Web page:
Education reduces blood pressure

Graduation Day Higher levels of education have been linked to lower blood pressure

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Despite exam stress, a long stint in education is good for people's blood pressure, according to researchers in the US.

High blood pressure, or hypertension, is linked to heart attacks, strokes and kidney failure.

The study, published in the journal BMC Public Health, shows the link is stronger in women than in men.

The British Heart Foundation said the findings supported the link between deprivation and heart disease risk.

Higher levels of education have been linked to lower levels of heart disease. The researchers suggest that blood pressure could be the reason why.

The study looked at 30 years of data from 3,890 people who were being followed as part of the Framingham Offspring Study.

People were divided into three groups, low education (12 years or less), middle education (13 to 16 years) and high education (17 years or more).

The average systolic blood pressure for the 30 year period was then calculated.

Start Quote

Action is needed across all parts of society to give children the best possible start in life ”

End Quote Natasha Stewart British Heart Foundation
Predisposition

Women with low education had a blood pressure 3.26 mmHg higher than those with a high level of education. In men the difference was 2.26 mmHg.

Other factors, such as smoking, taking blood pressure medication and drinking, were taken into consideration and the effect on blood pressure remained, although at a much lower level.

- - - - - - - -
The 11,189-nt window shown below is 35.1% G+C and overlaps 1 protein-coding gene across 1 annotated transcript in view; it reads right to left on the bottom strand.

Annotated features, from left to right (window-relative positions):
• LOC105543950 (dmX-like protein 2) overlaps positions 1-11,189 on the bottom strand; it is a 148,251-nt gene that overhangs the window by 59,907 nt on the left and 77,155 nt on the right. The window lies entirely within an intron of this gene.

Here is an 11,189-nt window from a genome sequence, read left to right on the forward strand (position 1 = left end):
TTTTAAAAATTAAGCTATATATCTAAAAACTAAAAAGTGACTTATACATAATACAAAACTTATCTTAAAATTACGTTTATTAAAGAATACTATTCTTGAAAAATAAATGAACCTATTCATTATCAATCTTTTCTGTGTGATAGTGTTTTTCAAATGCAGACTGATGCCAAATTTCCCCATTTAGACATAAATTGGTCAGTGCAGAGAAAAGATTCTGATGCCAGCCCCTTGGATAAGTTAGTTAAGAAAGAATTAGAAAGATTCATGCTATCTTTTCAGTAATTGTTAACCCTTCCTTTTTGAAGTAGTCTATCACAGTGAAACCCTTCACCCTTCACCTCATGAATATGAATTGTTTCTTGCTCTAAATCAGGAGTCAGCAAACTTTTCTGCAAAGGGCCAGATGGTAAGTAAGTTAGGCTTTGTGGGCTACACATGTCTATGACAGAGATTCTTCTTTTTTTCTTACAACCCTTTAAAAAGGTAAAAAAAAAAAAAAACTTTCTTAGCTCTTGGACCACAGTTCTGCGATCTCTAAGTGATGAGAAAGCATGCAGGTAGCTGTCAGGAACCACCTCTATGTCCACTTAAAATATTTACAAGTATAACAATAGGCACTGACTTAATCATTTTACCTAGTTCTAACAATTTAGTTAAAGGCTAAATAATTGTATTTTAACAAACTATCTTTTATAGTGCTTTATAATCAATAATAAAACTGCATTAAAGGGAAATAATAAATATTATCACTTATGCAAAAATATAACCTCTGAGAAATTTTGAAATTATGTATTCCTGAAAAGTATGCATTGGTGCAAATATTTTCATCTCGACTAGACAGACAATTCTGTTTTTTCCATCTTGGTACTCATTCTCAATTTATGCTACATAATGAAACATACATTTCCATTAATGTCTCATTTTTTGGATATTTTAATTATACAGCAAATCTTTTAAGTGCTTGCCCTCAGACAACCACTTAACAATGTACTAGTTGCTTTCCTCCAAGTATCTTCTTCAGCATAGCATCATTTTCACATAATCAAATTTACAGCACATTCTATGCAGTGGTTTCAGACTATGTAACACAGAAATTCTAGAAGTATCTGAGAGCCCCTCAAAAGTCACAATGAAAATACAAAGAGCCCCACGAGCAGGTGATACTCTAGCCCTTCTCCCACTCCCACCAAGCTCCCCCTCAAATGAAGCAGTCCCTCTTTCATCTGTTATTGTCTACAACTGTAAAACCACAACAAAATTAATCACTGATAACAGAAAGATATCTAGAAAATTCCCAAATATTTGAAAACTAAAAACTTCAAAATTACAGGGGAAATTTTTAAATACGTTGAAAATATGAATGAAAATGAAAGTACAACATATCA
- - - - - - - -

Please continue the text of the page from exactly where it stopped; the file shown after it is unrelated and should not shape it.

Writing in the journal, the researchers says: "Low educational attainment has been demonstrated to predispose individuals to high strain jobs, characterised by high levels of demand and low levels of control, which have been associated with elevated blood pressure."

Professor Eric Loucks, who conducted the study at Brown University, said: "Women with less education are more likely to be experiencing depression, they are more likely to be single parents, more likely to be living in impoverished areas and more likely to be living below the poverty line."

Natasha Stewart, senior cardiac nurse at the British Heart Foundation, said: "These findings support existing evidence about the link between socio-economic deprivation and heart disease risk.

"However, the study only showed up a small blood pressure drop among women and an insignificant decrease among men.

"Action is needed across all parts of society to give children the best possible start in life and reduce health inequalities."

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